Cleveland Indians Ready To Move On From Early 90s

Cleveland Indians Want Fans To Stop Living In The 90s

It was the middle of the 90’s and make no mistake about it there was a renaissance in Cleveland. Along with a new arena for the Cleveland Cavaliers, the Cleveland Indians had a jewel of a new park called Jacobs Field (named after owner Dick Jacobs) which was affectionately called “The Jake.”

The Tribe was Cleveland’s Team. The Indians teams of that period of time are the benchmark to which all baseball in Cleveland is judged. The players were referred to by one name. Jose, Albert, Manny, Kenny, Omar, Sandy, Thome…..and many more. They were the talk of the town, no need for formal first and last names.

While there was a party every night at the ballpark there was a party outside as well. The Flats were bustling with restaurants ranging including Landry’s Seafood House, Dicks, Sammy’s, and the Watermark. Each side of the Cuyahoga River, infamous for catching on fire, was full of nightclubs where music blared through the night. The Rivers Edge, Fagans, Shooters, RumRunners, the Beach Club, Noisemakers, and the Basement just to name a few.

If you were living in Cleveland in the 90’s you knew the flats, you probably tipped back a few too many there, and most likely visited after one of the Indians 455 consecutive sellouts at their new park.

The euphoria at the corner of Carnegie and Ontario rose to a crescendo during the 1995 to 2001 seasons. After not finishing within 11 games of the Division Leader in any season from 1960 to 1993, the Tribe ran away with the Central Division crown in 1995 and had the best record in baseball (100-44).


The Indians ran through the American League Postseason with little resistance sweeping the Boston Red Sox in the ALDS and defeating the Seattle Mariners in six games in the ALCS. In defeating the Mariners they became the first team to have a chance to bring the City of Cleveland a title in any sport since the 1964 Cleveland Browns. The ’95 team was unable to get the job done falling to the Atlanta Braves in six games.

They would return to the series in 1997 wining the AL Central with an 86-75 record. They were the only team in the Division that season with a record above .500. Despite never being challenged in the regular season the Tribe came alive in the postseason. They defeated the heavily favored New York Yankees in five games in the ALDS and then upset the 98-win Baltimore Orioles in the ALCS.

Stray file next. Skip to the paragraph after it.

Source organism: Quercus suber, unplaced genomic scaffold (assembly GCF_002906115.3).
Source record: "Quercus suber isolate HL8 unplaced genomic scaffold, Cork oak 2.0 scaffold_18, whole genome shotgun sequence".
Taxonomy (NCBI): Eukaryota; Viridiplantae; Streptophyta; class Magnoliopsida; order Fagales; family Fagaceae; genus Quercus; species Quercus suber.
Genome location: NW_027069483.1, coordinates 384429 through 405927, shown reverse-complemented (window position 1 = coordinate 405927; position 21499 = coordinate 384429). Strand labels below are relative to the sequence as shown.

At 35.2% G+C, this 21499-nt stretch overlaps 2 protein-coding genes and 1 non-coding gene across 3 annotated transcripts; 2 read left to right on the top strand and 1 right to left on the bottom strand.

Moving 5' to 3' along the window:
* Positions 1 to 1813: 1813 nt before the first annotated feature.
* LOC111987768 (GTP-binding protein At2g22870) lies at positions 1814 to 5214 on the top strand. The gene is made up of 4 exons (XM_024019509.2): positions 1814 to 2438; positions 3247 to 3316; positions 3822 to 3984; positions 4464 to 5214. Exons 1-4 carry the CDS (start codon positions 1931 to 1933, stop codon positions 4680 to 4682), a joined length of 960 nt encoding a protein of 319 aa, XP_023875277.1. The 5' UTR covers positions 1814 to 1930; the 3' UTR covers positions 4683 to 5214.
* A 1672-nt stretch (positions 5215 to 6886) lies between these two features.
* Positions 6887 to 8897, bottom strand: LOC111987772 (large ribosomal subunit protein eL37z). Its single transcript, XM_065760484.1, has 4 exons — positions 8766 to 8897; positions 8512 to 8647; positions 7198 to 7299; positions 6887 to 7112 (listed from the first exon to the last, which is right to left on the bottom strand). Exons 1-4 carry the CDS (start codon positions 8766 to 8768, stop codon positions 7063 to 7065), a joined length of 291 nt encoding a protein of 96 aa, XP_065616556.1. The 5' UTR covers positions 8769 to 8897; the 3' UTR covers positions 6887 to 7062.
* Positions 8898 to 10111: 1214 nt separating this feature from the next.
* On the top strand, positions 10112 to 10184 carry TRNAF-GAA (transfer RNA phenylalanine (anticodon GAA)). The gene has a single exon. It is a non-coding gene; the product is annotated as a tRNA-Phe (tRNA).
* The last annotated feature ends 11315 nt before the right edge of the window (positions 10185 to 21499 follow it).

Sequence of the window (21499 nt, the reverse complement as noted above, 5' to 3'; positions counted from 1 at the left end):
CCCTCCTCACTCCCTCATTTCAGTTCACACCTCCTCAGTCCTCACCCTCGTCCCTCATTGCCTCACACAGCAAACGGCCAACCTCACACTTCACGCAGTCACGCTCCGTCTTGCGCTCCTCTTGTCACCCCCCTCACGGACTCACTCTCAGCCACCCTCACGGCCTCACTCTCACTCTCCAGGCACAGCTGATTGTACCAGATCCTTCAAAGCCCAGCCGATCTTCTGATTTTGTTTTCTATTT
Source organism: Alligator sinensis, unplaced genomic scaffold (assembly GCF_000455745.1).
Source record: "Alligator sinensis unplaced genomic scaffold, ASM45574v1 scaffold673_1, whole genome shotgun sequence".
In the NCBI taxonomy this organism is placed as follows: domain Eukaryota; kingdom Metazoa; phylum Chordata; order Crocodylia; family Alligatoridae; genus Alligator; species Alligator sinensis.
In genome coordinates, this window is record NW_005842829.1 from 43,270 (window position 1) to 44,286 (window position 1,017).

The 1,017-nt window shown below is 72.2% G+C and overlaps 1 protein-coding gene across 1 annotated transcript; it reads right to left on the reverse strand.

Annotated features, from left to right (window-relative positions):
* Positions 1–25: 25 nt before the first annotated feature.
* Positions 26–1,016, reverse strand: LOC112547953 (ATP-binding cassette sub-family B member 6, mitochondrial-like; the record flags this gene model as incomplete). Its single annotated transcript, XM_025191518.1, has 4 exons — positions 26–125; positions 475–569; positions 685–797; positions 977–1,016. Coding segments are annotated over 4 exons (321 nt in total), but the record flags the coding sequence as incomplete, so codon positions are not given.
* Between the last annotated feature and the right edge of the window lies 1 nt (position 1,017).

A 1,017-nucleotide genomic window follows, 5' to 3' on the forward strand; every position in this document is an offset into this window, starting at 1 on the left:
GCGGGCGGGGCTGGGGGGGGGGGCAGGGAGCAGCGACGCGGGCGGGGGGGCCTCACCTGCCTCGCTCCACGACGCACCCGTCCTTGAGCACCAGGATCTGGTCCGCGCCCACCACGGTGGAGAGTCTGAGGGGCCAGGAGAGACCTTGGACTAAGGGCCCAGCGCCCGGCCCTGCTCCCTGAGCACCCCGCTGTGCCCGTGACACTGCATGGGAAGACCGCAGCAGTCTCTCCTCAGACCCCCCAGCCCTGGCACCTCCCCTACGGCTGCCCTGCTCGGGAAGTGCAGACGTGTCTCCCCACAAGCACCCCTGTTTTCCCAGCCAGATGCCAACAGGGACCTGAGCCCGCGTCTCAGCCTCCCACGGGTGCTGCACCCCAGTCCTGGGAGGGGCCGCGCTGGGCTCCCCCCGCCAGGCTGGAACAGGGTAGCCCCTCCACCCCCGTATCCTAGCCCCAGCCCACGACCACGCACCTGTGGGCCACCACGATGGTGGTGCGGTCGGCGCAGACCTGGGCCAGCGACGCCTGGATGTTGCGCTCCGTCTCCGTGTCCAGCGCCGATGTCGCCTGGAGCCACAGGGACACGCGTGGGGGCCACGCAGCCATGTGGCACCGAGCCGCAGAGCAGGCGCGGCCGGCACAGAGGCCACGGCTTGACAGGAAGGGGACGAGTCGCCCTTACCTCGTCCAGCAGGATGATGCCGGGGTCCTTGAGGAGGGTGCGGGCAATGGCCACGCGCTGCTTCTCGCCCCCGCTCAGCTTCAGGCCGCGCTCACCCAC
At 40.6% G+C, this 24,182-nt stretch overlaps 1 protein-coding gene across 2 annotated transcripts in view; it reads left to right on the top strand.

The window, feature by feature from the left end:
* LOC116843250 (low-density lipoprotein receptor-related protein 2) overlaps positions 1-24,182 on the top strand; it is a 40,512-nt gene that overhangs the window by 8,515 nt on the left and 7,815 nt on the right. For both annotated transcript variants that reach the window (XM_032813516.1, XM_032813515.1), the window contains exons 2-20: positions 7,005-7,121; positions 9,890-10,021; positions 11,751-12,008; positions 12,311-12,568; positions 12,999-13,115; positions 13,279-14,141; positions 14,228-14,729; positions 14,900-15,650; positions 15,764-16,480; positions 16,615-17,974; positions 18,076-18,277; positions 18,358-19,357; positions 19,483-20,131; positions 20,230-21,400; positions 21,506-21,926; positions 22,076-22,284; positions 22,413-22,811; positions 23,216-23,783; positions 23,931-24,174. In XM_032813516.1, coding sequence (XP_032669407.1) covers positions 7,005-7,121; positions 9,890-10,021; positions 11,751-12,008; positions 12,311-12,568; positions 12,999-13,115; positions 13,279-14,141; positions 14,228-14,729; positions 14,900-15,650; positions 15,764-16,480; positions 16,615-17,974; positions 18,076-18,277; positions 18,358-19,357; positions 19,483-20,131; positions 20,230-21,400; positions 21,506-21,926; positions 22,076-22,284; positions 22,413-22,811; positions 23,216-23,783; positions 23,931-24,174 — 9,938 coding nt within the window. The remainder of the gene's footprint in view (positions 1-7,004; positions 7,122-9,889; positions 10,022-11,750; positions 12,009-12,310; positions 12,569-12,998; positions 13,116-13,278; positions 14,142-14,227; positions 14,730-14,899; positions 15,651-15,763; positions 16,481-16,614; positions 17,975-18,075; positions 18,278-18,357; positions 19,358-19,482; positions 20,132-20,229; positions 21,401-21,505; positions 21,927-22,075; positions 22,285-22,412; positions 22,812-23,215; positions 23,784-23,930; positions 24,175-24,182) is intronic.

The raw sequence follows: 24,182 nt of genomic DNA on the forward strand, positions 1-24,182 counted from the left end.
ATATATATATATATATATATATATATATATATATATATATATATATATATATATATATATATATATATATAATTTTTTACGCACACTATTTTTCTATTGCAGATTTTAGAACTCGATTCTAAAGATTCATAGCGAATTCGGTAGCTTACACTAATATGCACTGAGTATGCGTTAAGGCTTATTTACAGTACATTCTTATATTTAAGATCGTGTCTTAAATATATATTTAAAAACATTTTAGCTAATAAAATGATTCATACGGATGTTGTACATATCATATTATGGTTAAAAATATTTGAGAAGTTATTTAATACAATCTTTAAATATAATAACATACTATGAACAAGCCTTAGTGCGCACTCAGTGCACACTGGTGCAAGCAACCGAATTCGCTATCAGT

In many ways the fans of the 1995 team were happy to be in the postseason. As mentioned the team hadn’t been within 11 games of the Division leader in any season from 1963 through 1993 and hadn’t seen postseason baseball since 1954. Hell, the Indians hadn’t seen a Championship themselves since 1948. Losing to the Braves hurt, but there was an expectation that the Tribe would be back in the Series and a more experienced team would bring the title home.

The ’97 Tribe just had to get by the NL Wild Card winning Florida Marlins who had won 92 games during the regular season and got to the World Series by sweeping the San Francisco Giants in the NLDS and defeating the Atlanta Braves in six games in the NLCS.

The Indians and Marlins alternated wins and losses culminating in a Game Seven elimination game. The Tribe held a 2-1 lead heading into the bottom of the ninth but the Marlins rallied to tie it up on a Craig Counsel sacrifice fly. They went on to defeat the Indians on a Edgar Renteria game winning RBI single that scored Counsell in the bottom of the 11th.

As the millennium came to an end, the Indians were becoming an aging team, the crowds weren’t as intense, and the farm system had been decimated in the grand quest of trading prospects to “go for it.” Jacobs, who had been rightly credited with not only saving baseball in the City of Cleveland but bringing in Hank Peters and John Hart to develop the team into a contender bowed out.